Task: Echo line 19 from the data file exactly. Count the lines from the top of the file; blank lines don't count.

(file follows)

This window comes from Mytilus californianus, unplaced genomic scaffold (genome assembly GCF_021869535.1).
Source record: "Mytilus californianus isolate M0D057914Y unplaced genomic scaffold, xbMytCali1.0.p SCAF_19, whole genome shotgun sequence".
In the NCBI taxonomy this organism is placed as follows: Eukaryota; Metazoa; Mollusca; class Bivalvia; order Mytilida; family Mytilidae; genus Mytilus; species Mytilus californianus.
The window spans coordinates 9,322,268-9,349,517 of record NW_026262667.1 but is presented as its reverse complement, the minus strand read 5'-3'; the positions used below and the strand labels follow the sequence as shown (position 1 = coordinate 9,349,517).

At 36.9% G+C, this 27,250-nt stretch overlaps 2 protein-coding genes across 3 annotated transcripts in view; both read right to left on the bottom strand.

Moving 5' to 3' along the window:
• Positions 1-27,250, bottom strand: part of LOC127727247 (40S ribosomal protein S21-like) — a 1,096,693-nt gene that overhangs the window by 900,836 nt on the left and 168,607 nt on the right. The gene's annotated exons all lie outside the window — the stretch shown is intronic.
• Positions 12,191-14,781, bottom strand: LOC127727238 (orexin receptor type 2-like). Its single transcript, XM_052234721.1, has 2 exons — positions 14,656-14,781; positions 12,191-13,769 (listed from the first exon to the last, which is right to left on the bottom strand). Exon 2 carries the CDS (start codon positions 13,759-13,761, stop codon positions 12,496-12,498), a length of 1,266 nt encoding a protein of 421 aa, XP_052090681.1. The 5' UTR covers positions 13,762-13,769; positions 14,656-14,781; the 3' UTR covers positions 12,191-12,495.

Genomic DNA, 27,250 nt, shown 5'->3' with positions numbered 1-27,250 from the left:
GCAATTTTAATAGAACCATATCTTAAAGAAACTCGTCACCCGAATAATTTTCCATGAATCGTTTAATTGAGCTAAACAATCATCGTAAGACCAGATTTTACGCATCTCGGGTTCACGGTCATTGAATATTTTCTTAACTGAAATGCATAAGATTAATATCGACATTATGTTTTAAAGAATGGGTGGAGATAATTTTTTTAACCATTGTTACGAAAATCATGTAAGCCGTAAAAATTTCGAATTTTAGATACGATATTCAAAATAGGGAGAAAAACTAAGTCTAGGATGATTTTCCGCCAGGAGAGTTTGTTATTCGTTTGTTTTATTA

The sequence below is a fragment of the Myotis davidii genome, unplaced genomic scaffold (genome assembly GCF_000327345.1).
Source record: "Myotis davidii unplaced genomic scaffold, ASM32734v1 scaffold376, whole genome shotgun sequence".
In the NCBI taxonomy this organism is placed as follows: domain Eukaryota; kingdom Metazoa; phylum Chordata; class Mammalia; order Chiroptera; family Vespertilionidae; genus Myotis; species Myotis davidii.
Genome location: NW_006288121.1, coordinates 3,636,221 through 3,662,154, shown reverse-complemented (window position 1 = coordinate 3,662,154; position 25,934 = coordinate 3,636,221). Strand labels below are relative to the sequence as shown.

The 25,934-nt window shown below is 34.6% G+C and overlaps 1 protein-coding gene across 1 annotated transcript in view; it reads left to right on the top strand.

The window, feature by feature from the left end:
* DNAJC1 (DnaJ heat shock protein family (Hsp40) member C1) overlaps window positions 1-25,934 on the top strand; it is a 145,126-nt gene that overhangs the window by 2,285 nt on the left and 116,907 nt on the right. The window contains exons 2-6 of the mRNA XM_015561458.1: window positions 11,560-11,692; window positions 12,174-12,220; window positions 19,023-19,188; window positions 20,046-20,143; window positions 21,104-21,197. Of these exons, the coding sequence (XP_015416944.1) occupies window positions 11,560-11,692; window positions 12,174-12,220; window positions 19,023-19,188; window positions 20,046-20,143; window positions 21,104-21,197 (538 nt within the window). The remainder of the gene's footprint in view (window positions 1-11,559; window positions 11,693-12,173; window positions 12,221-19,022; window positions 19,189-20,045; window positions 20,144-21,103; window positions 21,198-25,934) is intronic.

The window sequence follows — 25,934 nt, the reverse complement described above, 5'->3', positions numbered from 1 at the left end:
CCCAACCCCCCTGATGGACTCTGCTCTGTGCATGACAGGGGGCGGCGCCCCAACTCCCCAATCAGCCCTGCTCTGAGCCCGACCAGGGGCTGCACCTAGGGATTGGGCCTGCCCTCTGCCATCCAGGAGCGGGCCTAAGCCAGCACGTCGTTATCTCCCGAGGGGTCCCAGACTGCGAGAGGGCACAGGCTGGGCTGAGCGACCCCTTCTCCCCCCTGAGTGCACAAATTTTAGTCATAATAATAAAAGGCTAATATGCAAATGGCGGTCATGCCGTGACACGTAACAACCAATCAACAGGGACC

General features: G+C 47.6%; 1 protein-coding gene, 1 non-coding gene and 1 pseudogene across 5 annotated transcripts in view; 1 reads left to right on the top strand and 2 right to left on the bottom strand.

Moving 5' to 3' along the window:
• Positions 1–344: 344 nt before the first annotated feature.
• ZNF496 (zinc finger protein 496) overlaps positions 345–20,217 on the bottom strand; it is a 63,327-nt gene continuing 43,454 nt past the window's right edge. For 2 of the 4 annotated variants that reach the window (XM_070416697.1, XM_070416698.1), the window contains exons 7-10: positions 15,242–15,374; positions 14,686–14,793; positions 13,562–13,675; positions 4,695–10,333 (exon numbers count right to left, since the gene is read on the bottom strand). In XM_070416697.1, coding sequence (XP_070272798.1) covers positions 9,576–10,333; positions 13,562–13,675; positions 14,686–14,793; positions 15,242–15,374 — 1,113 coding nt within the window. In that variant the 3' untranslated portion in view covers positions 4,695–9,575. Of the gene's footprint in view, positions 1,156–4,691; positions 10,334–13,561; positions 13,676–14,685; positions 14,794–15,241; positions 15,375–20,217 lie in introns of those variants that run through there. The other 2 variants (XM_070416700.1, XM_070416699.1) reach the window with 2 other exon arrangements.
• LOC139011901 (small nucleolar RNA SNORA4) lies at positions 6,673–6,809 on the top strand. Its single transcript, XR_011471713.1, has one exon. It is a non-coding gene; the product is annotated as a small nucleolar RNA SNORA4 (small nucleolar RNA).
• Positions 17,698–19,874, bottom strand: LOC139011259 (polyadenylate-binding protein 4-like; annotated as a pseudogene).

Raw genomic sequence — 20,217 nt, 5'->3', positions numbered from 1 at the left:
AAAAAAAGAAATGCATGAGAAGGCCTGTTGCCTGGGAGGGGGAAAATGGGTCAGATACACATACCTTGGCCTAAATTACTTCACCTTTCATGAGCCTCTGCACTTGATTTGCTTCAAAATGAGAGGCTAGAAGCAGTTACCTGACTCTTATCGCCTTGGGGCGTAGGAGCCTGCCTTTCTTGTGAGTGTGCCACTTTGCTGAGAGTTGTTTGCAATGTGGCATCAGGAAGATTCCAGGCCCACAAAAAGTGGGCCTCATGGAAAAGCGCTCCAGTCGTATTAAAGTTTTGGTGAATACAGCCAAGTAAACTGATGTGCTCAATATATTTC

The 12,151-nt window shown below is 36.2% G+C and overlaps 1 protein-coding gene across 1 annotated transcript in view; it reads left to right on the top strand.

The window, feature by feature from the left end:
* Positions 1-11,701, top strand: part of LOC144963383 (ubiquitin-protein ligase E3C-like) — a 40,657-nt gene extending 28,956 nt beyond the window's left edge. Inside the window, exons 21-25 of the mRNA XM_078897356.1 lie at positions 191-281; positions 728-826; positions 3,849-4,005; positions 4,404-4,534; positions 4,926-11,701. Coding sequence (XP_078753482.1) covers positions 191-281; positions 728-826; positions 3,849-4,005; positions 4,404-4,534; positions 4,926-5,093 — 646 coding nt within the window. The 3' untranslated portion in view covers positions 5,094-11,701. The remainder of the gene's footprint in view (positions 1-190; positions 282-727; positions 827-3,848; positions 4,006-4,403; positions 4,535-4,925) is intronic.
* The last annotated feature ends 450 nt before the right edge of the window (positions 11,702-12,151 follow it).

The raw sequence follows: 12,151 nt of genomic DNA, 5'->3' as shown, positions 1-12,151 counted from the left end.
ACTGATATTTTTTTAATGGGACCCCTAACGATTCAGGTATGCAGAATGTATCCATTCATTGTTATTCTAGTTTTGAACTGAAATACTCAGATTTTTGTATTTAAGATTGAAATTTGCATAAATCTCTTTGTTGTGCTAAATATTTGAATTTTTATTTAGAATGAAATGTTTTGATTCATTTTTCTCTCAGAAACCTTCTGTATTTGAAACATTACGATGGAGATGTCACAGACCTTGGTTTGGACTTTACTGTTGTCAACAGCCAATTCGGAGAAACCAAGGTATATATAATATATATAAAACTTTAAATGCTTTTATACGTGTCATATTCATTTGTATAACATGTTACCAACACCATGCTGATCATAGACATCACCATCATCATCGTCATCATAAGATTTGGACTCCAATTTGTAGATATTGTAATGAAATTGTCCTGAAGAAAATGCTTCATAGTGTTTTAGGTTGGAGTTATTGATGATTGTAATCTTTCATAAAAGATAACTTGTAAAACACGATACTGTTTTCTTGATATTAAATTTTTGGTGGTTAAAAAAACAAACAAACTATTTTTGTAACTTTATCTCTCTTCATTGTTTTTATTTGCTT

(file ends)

CCCAACCCCCCTGATGGACTCTGCTCTGTGCATGACAGGGGGCGGCGCCCCAACTCCCCAATCAGCCCTGCTCTGAGCCCGACCAGGGGCTGCACCTAGGGATTGGGCCTGCCCTCTGCCATCCAGGAGCGGGCCTAAGCCAGCACGTCGTTATCTCCCGAGGGGTCCCAGACTGCGAGAGGGCACAGGCTGGGCTGAGCGACCCCTTCTCCCCCCTGAGTGCACAAATTTTAGTCATAATAATAAAAGGCTAATATGCAAATGGCGGTCATGCCGTGACACGTAACAACCAATCAACAGGGACC